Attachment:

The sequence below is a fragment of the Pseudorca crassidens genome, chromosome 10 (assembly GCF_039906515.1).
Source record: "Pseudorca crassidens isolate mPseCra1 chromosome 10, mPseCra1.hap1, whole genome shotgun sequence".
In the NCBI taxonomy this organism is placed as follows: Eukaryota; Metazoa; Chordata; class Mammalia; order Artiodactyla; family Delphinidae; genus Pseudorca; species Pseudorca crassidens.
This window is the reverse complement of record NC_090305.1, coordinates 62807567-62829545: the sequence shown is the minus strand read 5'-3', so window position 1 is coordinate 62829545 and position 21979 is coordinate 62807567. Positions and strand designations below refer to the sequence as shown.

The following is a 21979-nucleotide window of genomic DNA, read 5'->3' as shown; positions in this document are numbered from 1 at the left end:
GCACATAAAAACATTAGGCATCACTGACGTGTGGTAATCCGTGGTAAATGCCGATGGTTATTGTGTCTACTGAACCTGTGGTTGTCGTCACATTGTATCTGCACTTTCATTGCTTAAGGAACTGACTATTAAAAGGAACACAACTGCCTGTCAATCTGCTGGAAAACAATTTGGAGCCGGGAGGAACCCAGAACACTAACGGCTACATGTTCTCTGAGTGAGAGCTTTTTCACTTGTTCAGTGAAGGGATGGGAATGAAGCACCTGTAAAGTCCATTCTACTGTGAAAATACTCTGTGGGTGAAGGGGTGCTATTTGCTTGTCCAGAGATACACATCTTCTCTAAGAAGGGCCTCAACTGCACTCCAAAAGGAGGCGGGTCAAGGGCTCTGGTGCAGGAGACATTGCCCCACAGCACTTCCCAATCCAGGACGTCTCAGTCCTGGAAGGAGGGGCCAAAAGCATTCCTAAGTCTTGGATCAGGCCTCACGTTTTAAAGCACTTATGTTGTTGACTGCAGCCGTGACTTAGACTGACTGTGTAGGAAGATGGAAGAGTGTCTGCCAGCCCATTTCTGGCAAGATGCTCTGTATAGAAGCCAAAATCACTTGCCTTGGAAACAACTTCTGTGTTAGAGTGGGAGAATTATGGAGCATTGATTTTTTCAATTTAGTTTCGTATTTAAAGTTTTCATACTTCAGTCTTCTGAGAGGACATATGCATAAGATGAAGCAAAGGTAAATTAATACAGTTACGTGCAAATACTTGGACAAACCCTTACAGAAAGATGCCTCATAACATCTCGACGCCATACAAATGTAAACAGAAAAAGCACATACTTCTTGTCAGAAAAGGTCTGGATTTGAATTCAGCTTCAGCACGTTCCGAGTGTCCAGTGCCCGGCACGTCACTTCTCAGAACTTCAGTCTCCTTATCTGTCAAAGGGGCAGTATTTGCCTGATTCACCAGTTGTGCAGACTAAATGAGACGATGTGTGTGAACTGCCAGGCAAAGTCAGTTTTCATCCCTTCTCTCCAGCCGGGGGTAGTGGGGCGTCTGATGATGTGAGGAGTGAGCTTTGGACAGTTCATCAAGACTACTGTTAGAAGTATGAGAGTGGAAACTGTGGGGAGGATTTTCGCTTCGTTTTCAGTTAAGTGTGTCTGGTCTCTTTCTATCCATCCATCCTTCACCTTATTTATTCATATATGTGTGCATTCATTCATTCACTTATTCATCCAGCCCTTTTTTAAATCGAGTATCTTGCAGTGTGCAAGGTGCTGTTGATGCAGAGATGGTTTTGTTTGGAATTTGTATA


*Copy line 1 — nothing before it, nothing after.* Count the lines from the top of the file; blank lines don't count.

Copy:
The sequence below is a fragment of the Pseudorca crassidens genome, chromosome 10 (assembly GCF_039906515.1).